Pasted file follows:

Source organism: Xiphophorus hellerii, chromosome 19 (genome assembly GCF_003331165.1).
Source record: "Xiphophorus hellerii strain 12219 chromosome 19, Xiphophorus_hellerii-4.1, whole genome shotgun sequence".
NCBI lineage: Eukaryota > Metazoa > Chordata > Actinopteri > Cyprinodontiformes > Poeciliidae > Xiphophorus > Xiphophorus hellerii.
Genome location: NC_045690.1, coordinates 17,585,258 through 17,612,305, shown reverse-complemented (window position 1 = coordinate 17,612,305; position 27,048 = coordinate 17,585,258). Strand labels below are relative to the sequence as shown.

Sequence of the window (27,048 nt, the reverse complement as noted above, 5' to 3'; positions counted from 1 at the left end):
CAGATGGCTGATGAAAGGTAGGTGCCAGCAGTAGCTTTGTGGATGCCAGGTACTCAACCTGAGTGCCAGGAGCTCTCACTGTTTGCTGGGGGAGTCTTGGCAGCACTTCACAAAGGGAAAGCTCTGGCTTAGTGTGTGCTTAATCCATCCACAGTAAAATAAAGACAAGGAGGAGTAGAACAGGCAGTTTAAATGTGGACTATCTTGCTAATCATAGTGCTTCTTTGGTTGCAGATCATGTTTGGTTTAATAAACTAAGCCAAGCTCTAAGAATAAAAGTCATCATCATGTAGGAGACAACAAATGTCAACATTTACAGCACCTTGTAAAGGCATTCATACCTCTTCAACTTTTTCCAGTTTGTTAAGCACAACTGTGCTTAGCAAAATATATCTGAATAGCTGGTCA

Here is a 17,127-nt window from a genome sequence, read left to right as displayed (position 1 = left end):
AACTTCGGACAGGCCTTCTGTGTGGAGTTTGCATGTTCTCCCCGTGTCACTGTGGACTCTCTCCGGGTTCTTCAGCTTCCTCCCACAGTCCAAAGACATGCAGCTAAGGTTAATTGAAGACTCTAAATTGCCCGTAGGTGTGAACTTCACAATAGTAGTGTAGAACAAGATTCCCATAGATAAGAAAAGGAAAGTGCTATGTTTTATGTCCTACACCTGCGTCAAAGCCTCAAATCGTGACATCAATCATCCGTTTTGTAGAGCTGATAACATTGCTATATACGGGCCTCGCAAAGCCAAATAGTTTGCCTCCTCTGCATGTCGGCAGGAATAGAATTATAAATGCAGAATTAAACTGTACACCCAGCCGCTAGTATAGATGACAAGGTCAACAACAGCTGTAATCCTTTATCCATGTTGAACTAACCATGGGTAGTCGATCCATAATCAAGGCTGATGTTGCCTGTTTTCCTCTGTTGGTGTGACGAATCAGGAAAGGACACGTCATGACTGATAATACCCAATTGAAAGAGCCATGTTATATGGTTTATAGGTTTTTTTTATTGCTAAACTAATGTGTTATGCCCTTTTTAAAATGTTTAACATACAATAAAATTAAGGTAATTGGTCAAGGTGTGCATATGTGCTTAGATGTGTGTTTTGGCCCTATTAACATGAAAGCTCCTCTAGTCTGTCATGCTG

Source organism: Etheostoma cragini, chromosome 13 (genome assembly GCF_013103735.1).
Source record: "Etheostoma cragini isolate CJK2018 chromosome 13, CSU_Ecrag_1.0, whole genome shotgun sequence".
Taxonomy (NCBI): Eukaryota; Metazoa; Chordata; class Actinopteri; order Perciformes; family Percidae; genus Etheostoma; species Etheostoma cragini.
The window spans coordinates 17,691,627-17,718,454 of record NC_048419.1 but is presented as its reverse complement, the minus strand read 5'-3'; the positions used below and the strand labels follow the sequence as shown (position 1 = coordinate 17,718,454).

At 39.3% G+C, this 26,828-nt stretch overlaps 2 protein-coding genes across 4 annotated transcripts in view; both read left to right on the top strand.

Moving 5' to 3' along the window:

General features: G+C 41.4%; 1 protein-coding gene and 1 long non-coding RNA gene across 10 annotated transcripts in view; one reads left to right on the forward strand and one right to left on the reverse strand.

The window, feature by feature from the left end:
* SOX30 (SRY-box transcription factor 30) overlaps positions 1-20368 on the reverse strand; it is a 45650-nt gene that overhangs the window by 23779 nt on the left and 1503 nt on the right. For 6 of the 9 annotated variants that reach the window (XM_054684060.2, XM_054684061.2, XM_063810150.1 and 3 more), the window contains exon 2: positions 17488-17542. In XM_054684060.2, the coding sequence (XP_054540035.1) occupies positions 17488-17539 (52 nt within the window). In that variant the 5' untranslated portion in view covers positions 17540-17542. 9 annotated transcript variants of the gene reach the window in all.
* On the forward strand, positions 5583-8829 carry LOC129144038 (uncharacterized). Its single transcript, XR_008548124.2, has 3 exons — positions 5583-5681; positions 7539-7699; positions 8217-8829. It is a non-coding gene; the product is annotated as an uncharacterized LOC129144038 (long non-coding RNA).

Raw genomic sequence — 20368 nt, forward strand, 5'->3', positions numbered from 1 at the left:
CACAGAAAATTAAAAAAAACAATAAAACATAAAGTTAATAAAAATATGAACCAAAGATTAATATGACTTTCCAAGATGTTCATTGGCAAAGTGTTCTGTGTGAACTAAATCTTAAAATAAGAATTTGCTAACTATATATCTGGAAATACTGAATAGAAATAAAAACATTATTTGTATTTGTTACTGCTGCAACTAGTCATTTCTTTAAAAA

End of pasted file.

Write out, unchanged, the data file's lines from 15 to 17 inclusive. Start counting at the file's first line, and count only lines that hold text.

General features: G+C 41.4%; 1 protein-coding gene and 1 long non-coding RNA gene across 10 annotated transcripts in view; one reads left to right on the forward strand and one right to left on the reverse strand.

The window, feature by feature from the left end:
* SOX30 (SRY-box transcription factor 30) overlaps positions 1-20368 on the reverse strand; it is a 45650-nt gene that overhangs the window by 23779 nt on the left and 1503 nt on the right. For 6 of the 9 annotated variants that reach the window (XM_054684060.2, XM_054684061.2, XM_063810150.1 and 3 more), the window contains exon 2: positions 17488-17542. In XM_054684060.2, the coding sequence (XP_054540035.1) occupies positions 17488-17539 (52 nt within the window). In that variant the 5' untranslated portion in view covers positions 17540-17542. 9 annotated transcript variants of the gene reach the window in all.